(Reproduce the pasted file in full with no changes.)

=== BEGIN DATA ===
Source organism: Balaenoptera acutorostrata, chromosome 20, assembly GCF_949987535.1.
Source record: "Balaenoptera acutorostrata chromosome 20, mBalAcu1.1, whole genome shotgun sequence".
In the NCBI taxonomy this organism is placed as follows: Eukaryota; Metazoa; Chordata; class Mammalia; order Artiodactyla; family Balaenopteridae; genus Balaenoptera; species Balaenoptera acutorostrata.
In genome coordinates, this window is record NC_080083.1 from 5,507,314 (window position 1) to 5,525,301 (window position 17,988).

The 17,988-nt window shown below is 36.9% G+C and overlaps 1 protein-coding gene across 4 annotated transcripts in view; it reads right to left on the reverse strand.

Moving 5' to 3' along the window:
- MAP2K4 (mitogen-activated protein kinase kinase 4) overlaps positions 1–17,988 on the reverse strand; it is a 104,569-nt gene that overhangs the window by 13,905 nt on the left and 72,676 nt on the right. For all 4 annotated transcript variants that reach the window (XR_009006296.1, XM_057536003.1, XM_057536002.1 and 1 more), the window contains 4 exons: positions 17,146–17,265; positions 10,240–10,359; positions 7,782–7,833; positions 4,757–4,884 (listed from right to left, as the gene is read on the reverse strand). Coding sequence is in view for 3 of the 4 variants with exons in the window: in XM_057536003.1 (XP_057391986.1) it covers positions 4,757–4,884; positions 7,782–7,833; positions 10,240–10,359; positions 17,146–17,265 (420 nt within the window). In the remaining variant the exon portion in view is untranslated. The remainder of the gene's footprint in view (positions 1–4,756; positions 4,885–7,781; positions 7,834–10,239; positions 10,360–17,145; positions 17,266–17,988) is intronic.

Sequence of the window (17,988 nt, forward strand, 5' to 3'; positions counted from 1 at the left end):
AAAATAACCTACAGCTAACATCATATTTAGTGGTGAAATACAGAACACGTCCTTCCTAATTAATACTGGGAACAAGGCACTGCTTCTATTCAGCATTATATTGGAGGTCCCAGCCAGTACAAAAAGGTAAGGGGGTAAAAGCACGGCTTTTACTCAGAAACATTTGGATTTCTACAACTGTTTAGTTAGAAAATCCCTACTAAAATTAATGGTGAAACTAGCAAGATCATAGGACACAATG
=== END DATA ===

Source organism: Balaenoptera acutorostrata, chromosome 20, assembly GCF_949987535.1.
Source record: "Balaenoptera acutorostrata chromosome 20, mBalAcu1.1, whole genome shotgun sequence".
In the NCBI taxonomy this organism is placed as follows: Eukaryota; Metazoa; Chordata; class Mammalia; order Artiodactyla; family Balaenopteridae; genus Balaenoptera; species Balaenoptera acutorostrata.
In genome coordinates, this window is record NC_080083.1 from 5,507,314 (window position 1) to 5,525,301 (window position 17,988).

The 17,988-nt window shown below is 36.9% G+C and overlaps 1 protein-coding gene across 4 annotated transcripts in view; it reads right to left on the reverse strand.

Moving 5' to 3' along the window:
- MAP2K4 (mitogen-activated protein kinase kinase 4) overlaps positions 1–17,988 on the reverse strand; it is a 104,569-nt gene that overhangs the window by 13,905 nt on the left and 72,676 nt on the right. For all 4 annotated transcript variants that reach the window (XR_009006296.1, XM_057536003.1, XM_057536002.1 and 1 more), the window contains 4 exons: positions 17,146–17,265; positions 10,240–10,359; positions 7,782–7,833; positions 4,757–4,884 (listed from right to left, as the gene is read on the reverse strand). Coding sequence is in view for 3 of the 4 variants with exons in the window: in XM_057536003.1 (XP_057391986.1) it covers positions 4,757–4,884; positions 7,782–7,833; positions 10,240–10,359; positions 17,146–17,265 (420 nt within the window). In the remaining variant the exon portion in view is untranslated. The remainder of the gene's footprint in view (positions 1–4,756; positions 4,885–7,781; positions 7,834–10,239; positions 10,360–17,145; positions 17,266–17,988) is intronic.

Sequence of the window (17,988 nt, forward strand, 5' to 3'; positions counted from 1 at the left end):
AAAATAACCTACAGCTAACATCATATTTAGTGGTGAAATACAGAACACGTCCTTCCTAATTAATACTGGGAACAAGGCACTGCTTCTATTCAGCATTATATTGGAGGTCCCAGCCAGTACAAAAAGGTAAGGGGGTAAAAGCACGGCTTTTACTCAGAAACATTTGGATTTCTACAACTGTTTAGTTAGAAAATCCCTACTAAAATTAATGGTGAAACTAGCAAGATCATAGGACACAATG